Yield: 4 servings

Cacio e Pepe Popcorn

Cacio e Pepe Popcorn

This popcorn is inspired by the traditional Roman pasta dish, cacio e pepe, which is a made with Pecorino Romano, a hard sheep's milk cheese, and black pepper. This is the kind of recipe that's incredibly flexible and you can easily adjust the amounts to your taste. I do recommend grating the cheese very finely on a microplane so it sticks to the popcorn and at least some it can melt. If you have trouble finding Pecorino Romano you can substitute Parmigiano Reggiano (which has a similar texture and will still be delicious). Make sure you grate the cheese before you start popping the popcorn. Then you can add it while the popcorn is still fresh.

Prep Time 2 minutes
Cook Time 5 minutes
Total Time 7 minutes

Ingredients

  • 3 tablespoons extra virgin olive oil
  • 1/3 cup unpopped popcorn kernels
  • 1 ounce Pecorino Romano, finely grated, about 1 cup
  • black pepper, to taste
  • salt, to taste

Instructions

  1. Add the olive oil and three popcorn kernels to a large heavy bottomed sauce pan with a tight fitting lid (I use a 4-quart saucepan). Cover and heat over medium-high heat until all three popcorn kernels pop.
  2. Remove from the heat and add the rest of the popcorn kernels. Cover, and swirl around in the pan for about 30 seconds. Return to the heat and when the kernels start popping again lower the heat to medium. Occasionally shake the saucepan to redistribute the kernels. When the popping slows to a stop, remove from the heat and immediately transfer to a bowl. Toss with the Pecorino Romano and a shower of black pepper and a pinch of salt. Taste and see if anything needs adjusting. Eat.

Nutrition Information:

Yield:

4

Serving Size:

1

Amount Per Serving: Calories: 172Total Fat: 16gSaturated Fat: 5gTrans Fat: 0gUnsaturated Fat: 10gCholesterol: 21mgSodium: 437mgCarbohydrates: 1gFiber: 0gSugar: 0gProtein: 6g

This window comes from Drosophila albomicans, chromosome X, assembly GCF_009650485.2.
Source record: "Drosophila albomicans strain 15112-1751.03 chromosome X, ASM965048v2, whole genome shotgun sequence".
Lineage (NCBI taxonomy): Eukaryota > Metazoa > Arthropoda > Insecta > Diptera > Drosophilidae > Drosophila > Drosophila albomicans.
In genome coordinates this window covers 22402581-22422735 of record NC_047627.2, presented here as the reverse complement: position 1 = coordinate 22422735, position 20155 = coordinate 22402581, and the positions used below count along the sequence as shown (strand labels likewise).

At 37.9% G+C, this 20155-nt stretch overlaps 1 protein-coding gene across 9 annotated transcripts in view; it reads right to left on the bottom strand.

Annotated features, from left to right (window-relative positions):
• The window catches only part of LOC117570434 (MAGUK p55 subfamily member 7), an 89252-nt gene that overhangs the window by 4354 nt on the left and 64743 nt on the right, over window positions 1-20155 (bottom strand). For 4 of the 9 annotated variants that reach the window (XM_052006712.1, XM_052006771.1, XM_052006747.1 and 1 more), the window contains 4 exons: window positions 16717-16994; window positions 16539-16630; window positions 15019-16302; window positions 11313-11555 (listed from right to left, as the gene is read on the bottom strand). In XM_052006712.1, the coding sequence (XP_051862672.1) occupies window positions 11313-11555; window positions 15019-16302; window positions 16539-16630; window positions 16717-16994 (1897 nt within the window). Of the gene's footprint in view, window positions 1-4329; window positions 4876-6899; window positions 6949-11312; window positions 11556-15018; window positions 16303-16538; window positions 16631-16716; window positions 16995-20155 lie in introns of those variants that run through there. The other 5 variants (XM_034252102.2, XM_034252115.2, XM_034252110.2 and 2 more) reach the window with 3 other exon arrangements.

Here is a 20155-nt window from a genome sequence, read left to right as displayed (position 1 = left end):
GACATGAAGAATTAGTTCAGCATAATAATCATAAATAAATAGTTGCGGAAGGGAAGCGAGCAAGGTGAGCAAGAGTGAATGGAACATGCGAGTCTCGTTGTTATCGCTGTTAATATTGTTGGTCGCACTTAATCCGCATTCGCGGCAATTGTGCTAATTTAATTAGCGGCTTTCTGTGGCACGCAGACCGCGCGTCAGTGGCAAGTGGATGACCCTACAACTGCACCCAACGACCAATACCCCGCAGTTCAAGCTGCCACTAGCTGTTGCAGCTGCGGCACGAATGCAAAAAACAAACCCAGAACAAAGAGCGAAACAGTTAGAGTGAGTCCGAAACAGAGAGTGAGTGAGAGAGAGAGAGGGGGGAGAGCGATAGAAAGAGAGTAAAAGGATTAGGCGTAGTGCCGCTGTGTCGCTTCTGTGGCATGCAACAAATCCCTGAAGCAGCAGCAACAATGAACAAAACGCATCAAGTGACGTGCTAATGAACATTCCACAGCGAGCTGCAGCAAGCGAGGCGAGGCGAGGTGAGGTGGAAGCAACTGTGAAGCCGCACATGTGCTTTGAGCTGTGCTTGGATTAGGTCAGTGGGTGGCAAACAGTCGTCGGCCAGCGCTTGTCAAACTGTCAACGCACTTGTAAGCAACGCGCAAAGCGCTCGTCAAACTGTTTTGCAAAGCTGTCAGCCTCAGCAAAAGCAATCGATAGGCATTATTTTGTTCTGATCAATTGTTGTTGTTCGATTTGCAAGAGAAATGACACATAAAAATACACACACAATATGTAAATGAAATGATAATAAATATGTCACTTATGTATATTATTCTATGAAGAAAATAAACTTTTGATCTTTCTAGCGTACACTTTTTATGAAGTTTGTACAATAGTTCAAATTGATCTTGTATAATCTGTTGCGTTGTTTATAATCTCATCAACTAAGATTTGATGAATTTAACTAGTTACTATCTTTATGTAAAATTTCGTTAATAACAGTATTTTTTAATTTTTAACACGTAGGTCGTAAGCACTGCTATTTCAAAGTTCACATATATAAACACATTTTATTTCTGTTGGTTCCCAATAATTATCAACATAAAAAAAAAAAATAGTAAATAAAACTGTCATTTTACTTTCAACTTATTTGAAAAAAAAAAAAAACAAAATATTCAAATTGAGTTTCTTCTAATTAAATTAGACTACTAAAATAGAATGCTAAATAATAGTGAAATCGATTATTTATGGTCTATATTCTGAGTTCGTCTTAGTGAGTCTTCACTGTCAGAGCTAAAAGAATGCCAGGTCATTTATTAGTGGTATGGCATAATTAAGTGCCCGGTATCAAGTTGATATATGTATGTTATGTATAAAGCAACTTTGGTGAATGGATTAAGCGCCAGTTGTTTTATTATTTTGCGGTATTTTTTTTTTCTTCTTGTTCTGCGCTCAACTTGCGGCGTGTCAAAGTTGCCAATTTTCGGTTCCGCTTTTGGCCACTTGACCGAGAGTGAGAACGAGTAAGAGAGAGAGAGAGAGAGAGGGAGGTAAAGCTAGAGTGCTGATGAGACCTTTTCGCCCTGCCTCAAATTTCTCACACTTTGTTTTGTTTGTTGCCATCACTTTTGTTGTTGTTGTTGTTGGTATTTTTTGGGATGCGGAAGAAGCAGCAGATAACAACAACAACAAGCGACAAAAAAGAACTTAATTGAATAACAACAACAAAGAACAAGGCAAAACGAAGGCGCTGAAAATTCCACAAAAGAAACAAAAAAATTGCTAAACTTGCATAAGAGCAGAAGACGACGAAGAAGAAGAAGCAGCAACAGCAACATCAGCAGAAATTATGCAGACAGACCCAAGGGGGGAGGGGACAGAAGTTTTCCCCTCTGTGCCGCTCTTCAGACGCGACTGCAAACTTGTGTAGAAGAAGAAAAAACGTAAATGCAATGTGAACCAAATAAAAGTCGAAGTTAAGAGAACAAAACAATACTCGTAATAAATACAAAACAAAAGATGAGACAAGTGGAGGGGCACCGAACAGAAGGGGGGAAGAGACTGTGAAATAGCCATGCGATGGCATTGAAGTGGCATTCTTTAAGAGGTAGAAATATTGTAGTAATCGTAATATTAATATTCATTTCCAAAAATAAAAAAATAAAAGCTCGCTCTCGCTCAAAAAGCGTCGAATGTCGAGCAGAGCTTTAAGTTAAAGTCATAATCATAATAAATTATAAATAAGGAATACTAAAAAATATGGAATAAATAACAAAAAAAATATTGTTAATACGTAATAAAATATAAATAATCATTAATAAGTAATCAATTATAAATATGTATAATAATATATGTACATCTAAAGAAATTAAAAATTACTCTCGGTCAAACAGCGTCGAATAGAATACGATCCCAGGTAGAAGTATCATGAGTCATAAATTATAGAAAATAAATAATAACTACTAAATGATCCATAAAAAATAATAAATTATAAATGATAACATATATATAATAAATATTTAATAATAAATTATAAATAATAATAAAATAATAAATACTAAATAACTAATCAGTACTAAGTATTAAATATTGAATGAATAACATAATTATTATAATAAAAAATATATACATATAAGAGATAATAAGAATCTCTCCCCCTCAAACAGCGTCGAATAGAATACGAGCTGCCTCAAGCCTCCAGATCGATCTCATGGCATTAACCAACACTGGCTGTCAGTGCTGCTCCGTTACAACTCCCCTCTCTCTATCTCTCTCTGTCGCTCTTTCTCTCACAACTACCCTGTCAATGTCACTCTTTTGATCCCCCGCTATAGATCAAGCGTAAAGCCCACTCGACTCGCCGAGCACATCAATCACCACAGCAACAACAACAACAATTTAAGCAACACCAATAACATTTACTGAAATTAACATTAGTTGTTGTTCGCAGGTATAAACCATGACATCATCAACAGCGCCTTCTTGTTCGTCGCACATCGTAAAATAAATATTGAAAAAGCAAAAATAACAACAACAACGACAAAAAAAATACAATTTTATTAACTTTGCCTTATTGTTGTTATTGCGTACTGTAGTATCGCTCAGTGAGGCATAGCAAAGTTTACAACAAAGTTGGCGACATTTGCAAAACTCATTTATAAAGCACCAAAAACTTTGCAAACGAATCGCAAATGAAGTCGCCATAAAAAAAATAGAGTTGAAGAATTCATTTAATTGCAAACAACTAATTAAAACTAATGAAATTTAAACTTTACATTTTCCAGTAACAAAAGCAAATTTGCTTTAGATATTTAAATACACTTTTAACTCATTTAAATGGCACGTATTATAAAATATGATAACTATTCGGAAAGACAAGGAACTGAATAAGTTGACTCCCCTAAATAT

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fatimah

Monday 20th of March 2017

yess this sounds amazing I love cheesy popcorn

Mary

Tuesday 21st of March 2017

Thanks, Fatimah!

Andrea @ Cooking with Mamma C

Friday 10th of March 2017

This is calling my name! We love Pecorino Romano, and I can just imagine how good it is with popcorn!

Mary

Sunday 12th of March 2017

Thanks, Andrea! I think it's great here!

swathi

Friday 10th of March 2017

I would love to bag of this popcorn and going to give a makeover with addition little spice. Your recipe is really good.

Mary

Sunday 12th of March 2017

Thanks, Swathi!

Boastful Food

Friday 10th of March 2017

I just bought a bag of blue popcorn kernels. I know what I'm going to make with that....

Mary

Sunday 12th of March 2017

Ooh, blue popcorn kernels! Excellent!

Beth @ Binky's Culinary Carnival

Friday 10th of March 2017

Yum! I use olive oil 90% of the time! I love using it! I don't think there is any problem with using it for popcorn! This sounds delicious! I'm a big popcorn fan!

Mary

Sunday 12th of March 2017

Thanks, Beth! I think the olive oil is great here and I agree that the concern some people have about cooking with it at higher heats is overblown (at least based on the science that I've read).